(Isaiah 52:7)

How, then, can they call on the one they have not believed in? And how can they believe in the one of whom they have not heard? And how can they hear without someone preaching to them? And how can anyone preach unless they are sent? As it is written: “How beautiful are the feet of those who bring good news!” (Romans 10: 14-15)

Last Friday my team once again headed for the hills--literally. It was to be a short but intense workout with multiple repeats up and down a particularly difficult incline. As is the usual case, the faster runners surged ahead with the less experienced and slower runners struggling from behind. "As soon as you finish your workout, you can head back down the mountain," I offered, knowing that most wanted to shower and eat before enjoying the first offering of Friday night football.

But something happened. As the lead runners descended the hill for the last time, none left the day's arena. They began to cheer for the slower runners as they continued to confront the unyielding mountain. As I was finishing my own last round trip, I saw Phillip, a senior leader, running shoulder to shoulder with a lagging runner. That was his sixth trip up the hill. Once at the bottom and amidst shouts of encouragement for the finishing runner, he joined up with yet another team member and led her up the hill. He matched the girl step for step all the way to the top--again-- and for the seventh time. It's not that he wasn't tired after his hard effort on the first five. He simply saw the need to deliver good tidings in person.

As Phillip brought the last runner to the finish, high fives abounded and smiles flashed all around. As a coach, I was amazed. Not a single person left early though they were permitted to do so. They stuck around until the last person completed the workout. Then they ran as a happy but tired pack back down the mountain. Together. As one. Like people who really, truly care about each other. But as their coach, I can assure you this is not an uncommon event. For the runners on the Liberty Christian Academy cross country team, this is their everyday. It's who they are. It's what they do.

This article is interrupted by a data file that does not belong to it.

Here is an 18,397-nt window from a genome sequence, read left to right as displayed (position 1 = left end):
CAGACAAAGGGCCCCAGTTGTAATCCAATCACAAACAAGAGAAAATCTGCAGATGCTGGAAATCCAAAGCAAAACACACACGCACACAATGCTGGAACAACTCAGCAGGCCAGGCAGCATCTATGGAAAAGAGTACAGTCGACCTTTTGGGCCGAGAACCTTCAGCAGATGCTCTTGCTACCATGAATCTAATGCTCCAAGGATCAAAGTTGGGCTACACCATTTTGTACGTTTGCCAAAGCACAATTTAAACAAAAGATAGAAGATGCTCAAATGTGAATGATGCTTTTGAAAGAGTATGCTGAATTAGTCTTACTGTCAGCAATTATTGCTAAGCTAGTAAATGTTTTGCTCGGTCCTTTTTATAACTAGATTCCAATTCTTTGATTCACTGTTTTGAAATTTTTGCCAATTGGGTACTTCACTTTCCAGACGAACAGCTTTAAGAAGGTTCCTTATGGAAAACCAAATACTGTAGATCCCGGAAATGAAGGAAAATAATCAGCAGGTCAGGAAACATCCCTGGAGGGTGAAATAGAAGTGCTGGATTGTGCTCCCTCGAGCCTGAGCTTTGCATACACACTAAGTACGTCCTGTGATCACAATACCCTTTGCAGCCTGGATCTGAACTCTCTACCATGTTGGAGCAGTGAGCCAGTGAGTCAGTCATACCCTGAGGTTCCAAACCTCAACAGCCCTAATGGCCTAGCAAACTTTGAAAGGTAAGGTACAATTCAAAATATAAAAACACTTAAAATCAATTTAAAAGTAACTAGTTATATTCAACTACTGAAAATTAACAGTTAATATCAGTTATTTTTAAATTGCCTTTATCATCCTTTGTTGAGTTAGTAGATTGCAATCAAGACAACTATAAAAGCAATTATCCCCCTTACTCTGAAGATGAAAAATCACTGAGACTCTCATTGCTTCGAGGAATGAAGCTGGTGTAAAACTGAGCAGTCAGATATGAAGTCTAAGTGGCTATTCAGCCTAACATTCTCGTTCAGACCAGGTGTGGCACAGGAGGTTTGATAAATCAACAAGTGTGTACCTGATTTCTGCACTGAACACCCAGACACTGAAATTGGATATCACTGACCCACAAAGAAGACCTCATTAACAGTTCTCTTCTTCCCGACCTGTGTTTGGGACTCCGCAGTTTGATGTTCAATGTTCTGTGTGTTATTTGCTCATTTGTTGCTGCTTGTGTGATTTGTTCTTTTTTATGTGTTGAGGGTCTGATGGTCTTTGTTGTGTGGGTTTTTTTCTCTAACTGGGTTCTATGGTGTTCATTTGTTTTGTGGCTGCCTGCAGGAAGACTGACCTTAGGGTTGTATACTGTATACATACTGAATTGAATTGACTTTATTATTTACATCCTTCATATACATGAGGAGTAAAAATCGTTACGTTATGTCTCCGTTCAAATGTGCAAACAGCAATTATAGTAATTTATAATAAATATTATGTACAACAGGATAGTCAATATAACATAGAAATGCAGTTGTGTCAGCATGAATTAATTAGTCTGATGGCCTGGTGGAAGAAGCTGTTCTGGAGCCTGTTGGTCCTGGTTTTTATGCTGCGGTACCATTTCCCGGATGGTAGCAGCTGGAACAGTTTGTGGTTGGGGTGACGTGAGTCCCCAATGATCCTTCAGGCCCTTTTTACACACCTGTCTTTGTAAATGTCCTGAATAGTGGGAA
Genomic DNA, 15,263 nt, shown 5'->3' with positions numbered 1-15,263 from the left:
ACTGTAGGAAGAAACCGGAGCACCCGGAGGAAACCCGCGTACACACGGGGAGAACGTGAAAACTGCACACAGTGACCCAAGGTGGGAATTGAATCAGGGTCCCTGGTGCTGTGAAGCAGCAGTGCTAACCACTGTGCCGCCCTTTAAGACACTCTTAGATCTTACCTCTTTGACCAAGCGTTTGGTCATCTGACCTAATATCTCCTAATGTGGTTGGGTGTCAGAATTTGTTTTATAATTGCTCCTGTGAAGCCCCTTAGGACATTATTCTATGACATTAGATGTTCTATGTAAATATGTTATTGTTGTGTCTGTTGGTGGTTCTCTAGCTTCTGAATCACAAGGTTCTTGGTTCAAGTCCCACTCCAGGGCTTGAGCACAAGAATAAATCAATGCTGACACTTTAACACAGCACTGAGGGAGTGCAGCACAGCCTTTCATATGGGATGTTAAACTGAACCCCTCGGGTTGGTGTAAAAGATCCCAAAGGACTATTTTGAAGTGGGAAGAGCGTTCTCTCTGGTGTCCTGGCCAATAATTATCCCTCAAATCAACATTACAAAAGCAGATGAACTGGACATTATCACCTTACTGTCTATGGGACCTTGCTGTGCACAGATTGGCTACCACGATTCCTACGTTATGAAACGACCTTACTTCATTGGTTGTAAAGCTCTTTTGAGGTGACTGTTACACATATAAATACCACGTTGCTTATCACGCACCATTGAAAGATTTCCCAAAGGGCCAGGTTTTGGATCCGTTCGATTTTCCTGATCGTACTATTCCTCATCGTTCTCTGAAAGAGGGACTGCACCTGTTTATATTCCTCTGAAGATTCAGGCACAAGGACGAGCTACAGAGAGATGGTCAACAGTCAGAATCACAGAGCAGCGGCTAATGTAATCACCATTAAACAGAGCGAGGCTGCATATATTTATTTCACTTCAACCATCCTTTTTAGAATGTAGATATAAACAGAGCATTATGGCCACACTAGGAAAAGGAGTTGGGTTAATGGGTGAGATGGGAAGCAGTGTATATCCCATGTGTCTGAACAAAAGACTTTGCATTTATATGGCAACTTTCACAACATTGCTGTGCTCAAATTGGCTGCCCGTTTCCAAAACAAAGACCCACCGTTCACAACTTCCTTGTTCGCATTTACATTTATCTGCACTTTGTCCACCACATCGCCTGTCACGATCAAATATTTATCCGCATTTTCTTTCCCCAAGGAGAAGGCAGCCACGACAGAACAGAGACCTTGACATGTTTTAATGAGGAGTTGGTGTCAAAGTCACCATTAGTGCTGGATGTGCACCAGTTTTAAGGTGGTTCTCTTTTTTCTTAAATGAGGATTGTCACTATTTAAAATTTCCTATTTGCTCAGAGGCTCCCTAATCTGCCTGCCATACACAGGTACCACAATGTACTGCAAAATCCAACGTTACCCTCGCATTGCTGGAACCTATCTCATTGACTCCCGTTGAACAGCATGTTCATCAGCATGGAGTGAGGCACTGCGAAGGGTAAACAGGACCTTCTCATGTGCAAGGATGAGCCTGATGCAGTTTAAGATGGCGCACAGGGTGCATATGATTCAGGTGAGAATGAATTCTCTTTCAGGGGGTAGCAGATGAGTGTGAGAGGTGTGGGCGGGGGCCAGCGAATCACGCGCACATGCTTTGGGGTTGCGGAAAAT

Sometimes their dog-tired, worn and wonderful, fast (and slow) feet run silent and deep. No need for loud and obnoxious. But other times, like a stampeding herd of buffalo, their feet stomp out the message: "Good news! Great tidings! Our God reigns!"

May these words of my mouth [the path of our feet] and this meditation of my heart
    be pleasing in your sight, Lord, my Rock and my Redeemer (Psalms 19:14).

 

 

Tuesday, September 3, 2013

A Review: "Take Time to be Holy" by Bob Hostetler



You are what you eat. At least that’s what some say, including my dear mother. Probably true. But perhaps just as valid is this: You are what you read. Think about it. My Mother (and probably many other mothers across this fine country) was also known to say, “Garbage in. Garbage out.” I suspect the opposite is also true: “Beauty in. Beauty out.”
 
Bob Hostetler recognized beauty and truth when he was a young man. He was introduced to Samuel Logan Brengle when he read a biography on the life of the Salvation Army’s evangelist. Inspired by that life story, Hostetler consumed all of Brengle’s writings before his twentieth birthday. In a day when comic books may have been preferred over works describing sanctification and holiness, Hostetler internalized the truth and worked out the reality of those revelations in his own life and writing..

Though Brengle met his Lord in 1936, his words live on—only better. In a bold effort, Hostetler, a distinguished author himself, edits Brengle’s devotional works in a compilation entitled “Take Time to be Holy.” Keeping the gist intact by replacing hard-to-understand language and archaic sentence structure, the year-long daily devotional offers substance to the reader. Each short reading includes a Bible verse from which a poignant and illustrative story unfolds. Within moments, the devotional reader is delivered a bit of truth on which to chew all day long.

“Take Time to be Holy” is a fluff-free zone. Read at the risk of developing spiritual insight and progressive sanctification through meditating on God’s truth and living out its application.

Available Sept 3, 2013   Check it out on Amazon!